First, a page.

Cystic Fibrosis ::
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Upper Respiratory Tract Infections (URTI)
Main feature: watery to mucoid, sometimes purulent nasal discharge "coryza".
Often preceded by a sore throat, sometimes accompanied by fever and often
followed by transient opportunist bacterial infection.
Pharyngitis ("sore throat")
Generalised erythema of pharynx, not localised to the tonsils and not associated
with coryza. Some fever present.
Local infection of tonsils = red, swollen with exudate on the surface. (Bacterial
is quite common.)
Sinusitis & Otitis Media
Painful inflammatory conditions of sinuses and middle ear. Drainage of these
spaces may be impaired and lead to bacterial infection. (Bacterial infections
are usually secondary to viral infection of the nose and pharynx.)
Fever, myalgia, sore throat, headache, prostration - usually NOT much nasal
discharge compared to a cold. Maybe some cough.
Lower Respiratory Tract Infection (LRTI)
An acute viral inflammation of larynx and trachea in small children. Often
preceded by a "cold". Accompanied by pyrexia, hoarseness, croaking
cough, stridor, restlessness (respiratory insufficiency). Can be fatal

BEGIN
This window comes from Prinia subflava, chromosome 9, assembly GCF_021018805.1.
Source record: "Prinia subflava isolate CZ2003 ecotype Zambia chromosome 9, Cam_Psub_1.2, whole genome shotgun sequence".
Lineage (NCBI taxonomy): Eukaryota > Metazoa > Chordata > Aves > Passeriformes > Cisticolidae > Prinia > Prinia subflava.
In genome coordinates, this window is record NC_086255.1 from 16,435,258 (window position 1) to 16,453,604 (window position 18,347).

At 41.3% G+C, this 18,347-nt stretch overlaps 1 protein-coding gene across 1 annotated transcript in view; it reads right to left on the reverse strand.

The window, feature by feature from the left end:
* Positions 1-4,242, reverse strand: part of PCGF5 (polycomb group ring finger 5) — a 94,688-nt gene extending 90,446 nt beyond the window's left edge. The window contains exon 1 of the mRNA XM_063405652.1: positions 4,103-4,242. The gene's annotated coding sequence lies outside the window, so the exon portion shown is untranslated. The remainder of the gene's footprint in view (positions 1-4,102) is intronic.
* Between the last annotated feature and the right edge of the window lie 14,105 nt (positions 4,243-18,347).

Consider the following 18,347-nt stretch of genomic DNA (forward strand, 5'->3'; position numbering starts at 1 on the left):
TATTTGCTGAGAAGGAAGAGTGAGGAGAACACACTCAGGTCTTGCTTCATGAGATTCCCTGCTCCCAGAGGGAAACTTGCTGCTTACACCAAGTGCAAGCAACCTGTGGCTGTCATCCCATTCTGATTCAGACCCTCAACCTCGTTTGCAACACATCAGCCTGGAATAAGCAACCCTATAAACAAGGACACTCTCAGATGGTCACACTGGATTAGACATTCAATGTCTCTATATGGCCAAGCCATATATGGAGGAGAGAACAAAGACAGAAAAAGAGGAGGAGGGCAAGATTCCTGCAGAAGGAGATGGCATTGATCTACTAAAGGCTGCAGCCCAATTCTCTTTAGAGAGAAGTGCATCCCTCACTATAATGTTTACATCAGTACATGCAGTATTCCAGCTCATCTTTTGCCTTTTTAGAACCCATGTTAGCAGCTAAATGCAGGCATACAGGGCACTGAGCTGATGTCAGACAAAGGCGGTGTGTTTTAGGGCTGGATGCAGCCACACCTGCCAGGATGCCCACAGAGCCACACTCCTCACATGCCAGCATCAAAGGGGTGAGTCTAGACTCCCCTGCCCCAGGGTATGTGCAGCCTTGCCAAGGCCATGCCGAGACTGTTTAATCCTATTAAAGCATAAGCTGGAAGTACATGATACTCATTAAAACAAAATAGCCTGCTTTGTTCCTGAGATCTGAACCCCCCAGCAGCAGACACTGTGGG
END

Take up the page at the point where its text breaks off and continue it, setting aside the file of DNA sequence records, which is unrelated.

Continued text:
- i.e. life-threatening disease.
Inflammation of bronchi, accompanied by fever, cough, wheezing
and "noisy chest".
Inflammation of terminal bronchioles in small children.
Bronchiole diameter is larger during inspiration than during expiration
and this leads to hyperinflation of air sacs distal to bronchiole.
Complete plugging of bronchiole with air resorption leads to collapse.
These features can be seen on x-ray. Usually preceded by
coryzal symptoms which later develops into the major pulmonary illness.
Clinically there is fever, rapid respiration, exhausting cough and wheezing.
Pneumonia & Bronchopneumonia
Acute respiratory disease accompanied by fever, restlessness and
cyanosis (blue discolouration of skin due to low oxygen). Often not much clinical "consolidation". Again, can
TB, or tuberculosis, is a disease caused by bacteria called
Mycobacterium tuberculosis. The bacteria can attack any part of your body,
but they usually attack the lungs. TB disease was once the leading cause
of death in the United States.
Click here to find
more about Tuberculosis.
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